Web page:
The ball rolled three-quarters around the edge of the hole and lipped out. It came to rest two feet way from the cup.
“It could be worse,” I said, smiling, leaning on my putter.
Kevin glared at me. “And how could it be worse?” Oops. I forgot my rule. When a golfer is melting down, leave him alone.
He holed out, walked back to the cart, banged his putter into the bag and then slammed the gas pedal, the wheels sliding on loose rocks before they found traction and the cart surged forward.
The whole day had gone bad for him. Kevin was falling in to the abyss. I’ve seen it before and it is a scary sight. Sometimes a golfer is playing so bad he can’t figure a way out. Everything he tries goes wrong. He tries to slow down his swing but hits shots fat. He puts away the driver and uses his 3-wood but still drives it in the woods. He leaves 20-foot putts 10 feet short. It’s like Madonna’s film career. Every choice he makes ends up wrong.
But it is much more than just playing badly. Heck, I do that most of the time. It is the slow breakdown. At first, they are calm. But as the round wears on and their play continues to deteriorate, so does their mental fitness.
Madness slowly sets in. They fall into their own personal hell. You want to help. In the past I’ve said things like, “I’m no pro, but it looks to me like you are looking up.” Either I would get a dirty look or a terse, “Gee, thanks!” I’ve learned over the years to just stay out of their way. There is nothing you can do.
Watch their total psychological meltdown.
We went to the next hole, a par 3 with a pond fronting the green. Kevin stomped up to the tee and stuck a ball in the ground. He sets up low behind the ball, like David Duval. He swings incredibly fast. The ball jumped off the clubface and shot toward the pin. It was right on line.
Suddenly, the branches of the surrounding trees started to rustle as a cool breeze kicked up in our face. The ball stalled in mid-air, felt the full effect of the wind and dropped in the water.
“$%##@##@@@*%&,” Kevin yelled. He dropped another ball on the ground and swung at it without teeing it up. He hit it fat and the ball bounced once in front of the pond and jumped in.
“*$%!%#&*#$#^&,’ he screamed. He stormed over to the cart, undid the strap and yanked the bag off the back and carried it over to the tee box.
“Hey, Kevin,” Roberto said, glancing at the foursome behind us.
“What are you doing? We gotta keep moving.”
“I WILL get over the water!” he yelled. He unzipped the pocket, and turned the bag upside down. Thirty balls poured on the grass. He raked one over. Whack! It shanked into the trees. He dragged another one over. Whack! It hit the cart path and flew into some long strawgrass.
He let out a long scream. It started low, from the depths of his tortured soul, then got louder and louder.
“Aaaaaahhhhhhhhhhhhhhhhh!” He thrashed at the remaining balls. He didn’t tee them or try to hit them individually- just swung wildly at groups of balls. They sprayed everywhere.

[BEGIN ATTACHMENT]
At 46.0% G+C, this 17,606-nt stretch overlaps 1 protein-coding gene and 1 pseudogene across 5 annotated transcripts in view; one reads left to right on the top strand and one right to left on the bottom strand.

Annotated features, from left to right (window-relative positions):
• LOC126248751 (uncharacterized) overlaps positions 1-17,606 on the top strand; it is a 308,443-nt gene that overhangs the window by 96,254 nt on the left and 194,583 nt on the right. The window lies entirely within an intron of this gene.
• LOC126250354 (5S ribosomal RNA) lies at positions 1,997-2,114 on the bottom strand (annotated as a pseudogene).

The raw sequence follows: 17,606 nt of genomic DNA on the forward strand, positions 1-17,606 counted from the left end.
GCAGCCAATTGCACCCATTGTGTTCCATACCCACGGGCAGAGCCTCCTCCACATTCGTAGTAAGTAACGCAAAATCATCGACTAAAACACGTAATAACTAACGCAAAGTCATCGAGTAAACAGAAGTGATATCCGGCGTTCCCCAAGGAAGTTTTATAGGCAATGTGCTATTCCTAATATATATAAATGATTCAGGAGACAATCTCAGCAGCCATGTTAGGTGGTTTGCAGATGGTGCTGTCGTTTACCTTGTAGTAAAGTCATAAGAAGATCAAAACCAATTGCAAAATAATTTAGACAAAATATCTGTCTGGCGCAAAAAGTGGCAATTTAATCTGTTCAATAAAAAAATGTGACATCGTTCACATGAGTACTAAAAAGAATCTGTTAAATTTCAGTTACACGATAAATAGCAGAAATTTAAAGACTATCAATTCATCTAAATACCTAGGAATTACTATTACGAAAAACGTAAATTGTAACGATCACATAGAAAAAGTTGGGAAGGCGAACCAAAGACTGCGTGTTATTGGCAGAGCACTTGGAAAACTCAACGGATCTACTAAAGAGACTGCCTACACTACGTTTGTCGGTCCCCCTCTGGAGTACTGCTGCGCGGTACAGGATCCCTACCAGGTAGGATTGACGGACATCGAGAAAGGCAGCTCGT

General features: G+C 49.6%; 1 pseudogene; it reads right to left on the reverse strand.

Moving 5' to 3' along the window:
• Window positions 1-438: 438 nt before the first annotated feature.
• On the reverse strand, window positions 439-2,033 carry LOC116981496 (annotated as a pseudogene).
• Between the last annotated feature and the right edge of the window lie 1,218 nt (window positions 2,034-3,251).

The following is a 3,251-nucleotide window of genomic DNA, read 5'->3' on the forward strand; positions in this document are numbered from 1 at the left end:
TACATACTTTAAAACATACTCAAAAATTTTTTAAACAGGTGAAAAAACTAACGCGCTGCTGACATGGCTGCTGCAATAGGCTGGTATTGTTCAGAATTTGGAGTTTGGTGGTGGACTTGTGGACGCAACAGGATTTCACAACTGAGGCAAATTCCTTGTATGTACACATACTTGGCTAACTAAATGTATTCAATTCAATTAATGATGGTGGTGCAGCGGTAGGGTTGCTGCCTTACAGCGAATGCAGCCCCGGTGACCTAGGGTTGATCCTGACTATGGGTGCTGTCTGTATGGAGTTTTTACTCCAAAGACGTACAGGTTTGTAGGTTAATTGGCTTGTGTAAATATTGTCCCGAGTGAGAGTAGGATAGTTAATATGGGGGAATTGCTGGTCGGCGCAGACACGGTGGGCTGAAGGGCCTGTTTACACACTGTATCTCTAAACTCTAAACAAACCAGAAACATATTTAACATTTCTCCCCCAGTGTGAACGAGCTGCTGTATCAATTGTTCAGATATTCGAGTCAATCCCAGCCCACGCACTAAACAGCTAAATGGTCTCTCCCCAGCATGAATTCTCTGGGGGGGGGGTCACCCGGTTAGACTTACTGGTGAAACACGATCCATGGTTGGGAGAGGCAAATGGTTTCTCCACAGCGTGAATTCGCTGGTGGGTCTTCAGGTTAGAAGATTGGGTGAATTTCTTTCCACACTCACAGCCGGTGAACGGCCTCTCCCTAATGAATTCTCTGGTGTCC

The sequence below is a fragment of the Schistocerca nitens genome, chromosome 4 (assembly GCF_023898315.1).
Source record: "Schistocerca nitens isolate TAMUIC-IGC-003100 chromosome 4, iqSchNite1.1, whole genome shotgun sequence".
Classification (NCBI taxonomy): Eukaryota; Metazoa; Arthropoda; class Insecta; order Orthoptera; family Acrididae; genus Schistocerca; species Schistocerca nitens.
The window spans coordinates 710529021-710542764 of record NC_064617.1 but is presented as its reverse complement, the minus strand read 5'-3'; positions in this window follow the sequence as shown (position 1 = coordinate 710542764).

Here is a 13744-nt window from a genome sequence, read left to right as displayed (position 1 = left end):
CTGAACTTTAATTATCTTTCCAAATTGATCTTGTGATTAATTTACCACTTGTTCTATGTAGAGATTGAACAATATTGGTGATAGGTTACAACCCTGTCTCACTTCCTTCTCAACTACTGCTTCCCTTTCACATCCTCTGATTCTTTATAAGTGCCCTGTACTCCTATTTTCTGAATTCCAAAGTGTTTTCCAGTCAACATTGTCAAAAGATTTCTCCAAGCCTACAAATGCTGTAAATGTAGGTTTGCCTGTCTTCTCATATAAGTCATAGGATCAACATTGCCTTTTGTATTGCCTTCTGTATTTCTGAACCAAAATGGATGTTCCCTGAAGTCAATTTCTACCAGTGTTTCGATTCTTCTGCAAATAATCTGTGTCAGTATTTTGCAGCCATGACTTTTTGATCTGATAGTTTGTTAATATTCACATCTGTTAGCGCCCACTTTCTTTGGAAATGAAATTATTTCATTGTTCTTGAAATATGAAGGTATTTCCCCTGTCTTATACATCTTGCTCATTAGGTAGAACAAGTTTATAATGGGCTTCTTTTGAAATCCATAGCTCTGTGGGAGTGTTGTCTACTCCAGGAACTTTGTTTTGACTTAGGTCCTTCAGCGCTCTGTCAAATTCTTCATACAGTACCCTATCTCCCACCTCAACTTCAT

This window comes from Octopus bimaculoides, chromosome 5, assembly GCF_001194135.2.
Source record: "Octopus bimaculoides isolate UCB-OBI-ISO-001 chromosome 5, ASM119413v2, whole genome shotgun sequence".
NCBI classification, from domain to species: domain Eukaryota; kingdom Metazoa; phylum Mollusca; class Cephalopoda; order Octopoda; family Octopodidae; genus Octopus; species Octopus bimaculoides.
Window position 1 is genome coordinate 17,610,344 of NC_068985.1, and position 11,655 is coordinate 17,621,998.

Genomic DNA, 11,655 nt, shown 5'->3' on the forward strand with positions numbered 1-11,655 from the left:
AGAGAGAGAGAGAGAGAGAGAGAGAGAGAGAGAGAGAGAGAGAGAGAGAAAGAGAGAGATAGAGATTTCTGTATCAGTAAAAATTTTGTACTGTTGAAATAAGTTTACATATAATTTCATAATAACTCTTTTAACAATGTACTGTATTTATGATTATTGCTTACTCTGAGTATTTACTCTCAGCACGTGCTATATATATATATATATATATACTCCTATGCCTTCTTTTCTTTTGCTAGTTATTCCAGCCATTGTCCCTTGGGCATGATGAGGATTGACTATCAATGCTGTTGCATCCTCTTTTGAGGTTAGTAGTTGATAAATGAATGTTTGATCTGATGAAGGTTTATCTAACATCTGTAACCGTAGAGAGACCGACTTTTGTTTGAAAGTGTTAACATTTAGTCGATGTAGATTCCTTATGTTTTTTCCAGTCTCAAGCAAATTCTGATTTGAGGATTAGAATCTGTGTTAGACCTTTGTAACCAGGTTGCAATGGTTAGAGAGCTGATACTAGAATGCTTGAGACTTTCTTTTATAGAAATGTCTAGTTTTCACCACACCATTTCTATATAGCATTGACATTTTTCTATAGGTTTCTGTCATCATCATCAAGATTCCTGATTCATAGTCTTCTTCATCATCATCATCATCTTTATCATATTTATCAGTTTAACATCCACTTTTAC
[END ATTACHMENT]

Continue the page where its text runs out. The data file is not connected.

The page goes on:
We ducked behind the carts. With all the balls gone he stomped around and his eye settled on the tee markers, two blue hard plastic balls. He smashed his iron into the one nearest him. It broke into a thousand pieces.
He walked over to the other one and smashed it, too. The club-head broke through the top but the marker didn’t break apart. He lifted the club up and the marker stayed stuck on the end. Shaking the club violently, he attempted to dislodge it. It stuck like glue.
He swung the club over his head and behind his back like he was throwing an axe at a Lumberjack Festival.
“Aaaaaaaaaaaaaahhhhhhhhhhhhhh!” he screamed again as he launched the club at the golf cart. CLANG! It hit the steering wheel and skidded down the cart path. The marker shattered all over the concrete.
The rest of the foursome stayed crouched behind the carts. Looking at each other, we started laughing at the same time. I laughed so hard I had to sit on the grass on the other side of the cart path. My head banged into the post of the ball washer.
Kevin grabbed his bag and threw it on the seat bench. With his right hand he held the bag as he again slammed the gas pedal and the cart lurched forward. He quickly stomped on the brakes as he reached down to grab his club lying on the cart path. He took both hands off the steering wheel, slipped the club into the bag and drove toward the green.
“Hey!” I yelled.
He slammed the brakes again, jumped out, took my bag off the back, threw it on the ground, jumped back in and sped off. He drove past the green, the next tee and the next hole. In the distance I could see him throwing his bags in the trunk of his car and slamming the lid shut. His meltdown was complete.
He’ll be back tomorrow.